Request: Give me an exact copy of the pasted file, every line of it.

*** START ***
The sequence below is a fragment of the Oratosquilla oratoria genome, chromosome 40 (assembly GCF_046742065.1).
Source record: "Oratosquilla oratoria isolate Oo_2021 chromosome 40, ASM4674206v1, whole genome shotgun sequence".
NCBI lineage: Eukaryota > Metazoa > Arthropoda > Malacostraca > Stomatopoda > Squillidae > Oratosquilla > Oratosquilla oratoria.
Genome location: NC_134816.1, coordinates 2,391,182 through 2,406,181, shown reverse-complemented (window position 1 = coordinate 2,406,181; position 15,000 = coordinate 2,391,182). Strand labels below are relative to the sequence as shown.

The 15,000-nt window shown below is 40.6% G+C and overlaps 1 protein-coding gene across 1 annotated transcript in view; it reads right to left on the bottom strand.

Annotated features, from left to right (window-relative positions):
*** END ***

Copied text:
The sequence below is a fragment of the Oratosquilla oratoria genome, chromosome 40 (assembly GCF_046742065.1).
Source record: "Oratosquilla oratoria isolate Oo_2021 chromosome 40, ASM4674206v1, whole genome shotgun sequence".
NCBI lineage: Eukaryota > Metazoa > Arthropoda > Malacostraca > Stomatopoda > Squillidae > Oratosquilla > Oratosquilla oratoria.
Genome location: NC_134816.1, coordinates 2,391,182 through 2,406,181, shown reverse-complemented (window position 1 = coordinate 2,406,181; position 15,000 = coordinate 2,391,182). Strand labels below are relative to the sequence as shown.

The 15,000-nt window shown below is 40.6% G+C and overlaps 1 protein-coding gene across 1 annotated transcript in view; it reads right to left on the bottom strand.

Annotated features, from left to right (window-relative positions):